References
Published at DZone with permission of Daniel Ackerson, author and DZone MVB. (source)

(Note: Opinions expressed in this article and its replies are the opinions of their respective authors and not those of DZone, Inc.)

Comments

Loren Kratzke replied on Mon, 2011/05/23 - 11:46am

I fully agree with your 35% number. It's a very sane number. I have a serious attitude about unit tests.

But I'm not so sure about developers pushing directly to production. The ability to do so is good, but not so much in practice. I think ejection seats are good in jet fighters but in the ideal world they would never be used. I think QA needs a role here unless the automated tests cover absolutely everything which is only possible on a very basic site. A site with hundreds or thousands of use cases will likely not have that kind of automated test coverage.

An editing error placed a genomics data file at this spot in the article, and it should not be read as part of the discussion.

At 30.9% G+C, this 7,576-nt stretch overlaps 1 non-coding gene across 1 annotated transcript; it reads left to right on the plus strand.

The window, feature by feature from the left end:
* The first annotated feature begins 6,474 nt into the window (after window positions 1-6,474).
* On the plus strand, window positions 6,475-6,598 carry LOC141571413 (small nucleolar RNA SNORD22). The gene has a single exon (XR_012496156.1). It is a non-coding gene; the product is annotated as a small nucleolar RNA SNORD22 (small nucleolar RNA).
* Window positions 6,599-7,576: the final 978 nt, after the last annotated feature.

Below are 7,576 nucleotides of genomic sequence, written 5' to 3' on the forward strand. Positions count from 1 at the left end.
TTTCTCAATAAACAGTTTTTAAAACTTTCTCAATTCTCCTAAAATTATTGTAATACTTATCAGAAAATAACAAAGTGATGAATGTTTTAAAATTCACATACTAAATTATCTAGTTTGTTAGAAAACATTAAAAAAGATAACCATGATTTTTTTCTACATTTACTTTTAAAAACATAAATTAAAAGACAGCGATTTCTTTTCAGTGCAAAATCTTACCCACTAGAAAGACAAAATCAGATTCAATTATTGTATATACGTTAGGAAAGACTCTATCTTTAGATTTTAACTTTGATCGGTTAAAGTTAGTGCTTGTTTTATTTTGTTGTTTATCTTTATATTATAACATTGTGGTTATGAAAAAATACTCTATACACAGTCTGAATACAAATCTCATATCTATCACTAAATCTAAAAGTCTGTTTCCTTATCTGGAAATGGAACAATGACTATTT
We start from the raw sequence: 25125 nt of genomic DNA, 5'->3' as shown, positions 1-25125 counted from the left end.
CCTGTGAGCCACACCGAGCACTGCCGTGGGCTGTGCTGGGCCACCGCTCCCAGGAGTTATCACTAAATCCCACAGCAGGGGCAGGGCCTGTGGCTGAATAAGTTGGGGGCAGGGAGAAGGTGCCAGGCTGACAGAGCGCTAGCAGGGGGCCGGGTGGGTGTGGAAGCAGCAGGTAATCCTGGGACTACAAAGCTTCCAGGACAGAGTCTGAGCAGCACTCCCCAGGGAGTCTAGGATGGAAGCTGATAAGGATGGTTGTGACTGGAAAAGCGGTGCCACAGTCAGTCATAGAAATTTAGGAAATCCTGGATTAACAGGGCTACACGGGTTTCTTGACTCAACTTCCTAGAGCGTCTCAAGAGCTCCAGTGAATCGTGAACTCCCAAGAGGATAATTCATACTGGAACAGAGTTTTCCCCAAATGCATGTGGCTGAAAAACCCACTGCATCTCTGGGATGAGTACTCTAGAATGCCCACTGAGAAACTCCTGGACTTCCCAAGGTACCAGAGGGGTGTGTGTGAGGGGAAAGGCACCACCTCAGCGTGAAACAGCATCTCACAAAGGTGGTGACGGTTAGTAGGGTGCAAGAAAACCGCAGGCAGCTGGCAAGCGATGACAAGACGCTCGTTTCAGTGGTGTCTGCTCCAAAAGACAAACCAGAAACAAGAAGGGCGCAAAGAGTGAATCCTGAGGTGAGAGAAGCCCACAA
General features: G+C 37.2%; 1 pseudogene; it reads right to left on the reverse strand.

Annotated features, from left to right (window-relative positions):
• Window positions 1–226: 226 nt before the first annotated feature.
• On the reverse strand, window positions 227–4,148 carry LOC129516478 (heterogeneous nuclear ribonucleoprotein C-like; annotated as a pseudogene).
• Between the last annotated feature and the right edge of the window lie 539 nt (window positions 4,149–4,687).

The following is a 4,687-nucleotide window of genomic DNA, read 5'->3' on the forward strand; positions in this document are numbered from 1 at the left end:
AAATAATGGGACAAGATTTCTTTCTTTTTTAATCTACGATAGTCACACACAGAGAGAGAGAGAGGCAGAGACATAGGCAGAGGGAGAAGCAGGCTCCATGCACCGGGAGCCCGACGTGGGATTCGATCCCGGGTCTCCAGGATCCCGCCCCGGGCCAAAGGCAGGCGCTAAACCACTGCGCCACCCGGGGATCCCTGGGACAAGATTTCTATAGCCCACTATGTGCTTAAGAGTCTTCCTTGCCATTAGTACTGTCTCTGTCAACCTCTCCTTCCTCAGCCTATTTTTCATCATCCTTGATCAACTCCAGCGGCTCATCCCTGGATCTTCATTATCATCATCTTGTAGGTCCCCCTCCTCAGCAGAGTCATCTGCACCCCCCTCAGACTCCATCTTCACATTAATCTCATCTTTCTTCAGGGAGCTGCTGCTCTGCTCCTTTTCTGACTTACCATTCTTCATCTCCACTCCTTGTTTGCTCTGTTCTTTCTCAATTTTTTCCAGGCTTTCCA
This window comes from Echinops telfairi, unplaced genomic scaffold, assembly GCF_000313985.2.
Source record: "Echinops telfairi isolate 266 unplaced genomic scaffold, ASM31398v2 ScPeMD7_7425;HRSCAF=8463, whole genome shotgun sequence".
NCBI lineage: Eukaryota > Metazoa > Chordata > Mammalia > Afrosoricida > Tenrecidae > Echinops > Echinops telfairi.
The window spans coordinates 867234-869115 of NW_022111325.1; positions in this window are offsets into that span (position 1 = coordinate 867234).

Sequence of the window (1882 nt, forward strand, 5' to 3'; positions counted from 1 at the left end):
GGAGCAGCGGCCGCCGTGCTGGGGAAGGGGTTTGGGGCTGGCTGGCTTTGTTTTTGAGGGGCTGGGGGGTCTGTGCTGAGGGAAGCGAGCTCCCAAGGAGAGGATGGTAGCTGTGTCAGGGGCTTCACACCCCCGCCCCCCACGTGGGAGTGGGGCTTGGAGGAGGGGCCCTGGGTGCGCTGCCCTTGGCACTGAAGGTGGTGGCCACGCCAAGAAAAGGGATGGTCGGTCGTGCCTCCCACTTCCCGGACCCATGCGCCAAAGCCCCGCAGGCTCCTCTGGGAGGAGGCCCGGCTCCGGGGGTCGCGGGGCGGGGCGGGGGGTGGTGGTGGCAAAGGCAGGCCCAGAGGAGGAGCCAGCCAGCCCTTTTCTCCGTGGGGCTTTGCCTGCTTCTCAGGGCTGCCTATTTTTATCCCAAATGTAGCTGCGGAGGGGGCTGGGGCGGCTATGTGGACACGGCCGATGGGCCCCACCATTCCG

So I guess I am asking, does this puppy scale all the way up or is CD just for small/medium sites? And what about integration? Developer-A pushes to prod and then developer-B pushes and breaks developer A's fix (or other race conditions). At what point do you need to "cook" the release in a QA environment?

Daniel Ackerson replied on Mon, 2011/07/25 - 1:41pm in response to: Loren Kratzke

I think you can scale CD up as far as your test coverage goes. As you begin pushing the envelope and encounter bugs, you have to ensure automated tests cover the bugfixes. It wouldn't surprise me that Google does CD and they're about as big as you get. And, yes, they do have bugs (and sometimes, spectacular ones) - nevertheless, their CI systems capture most of the bad guys.

Emma Watson replied on Fri, 2012/03/30 - 6:12am

Yes there’s a lot to learn from Continuous Deployment, about streamlining and simplifying release and deployment, and reducing risk by breaking work down into smaller and smaller pieces and tieing all of this together with ops monitoring and metrics. But it’s not the “Holy Grail of Devops” or at least it shouldn’t be.

Swing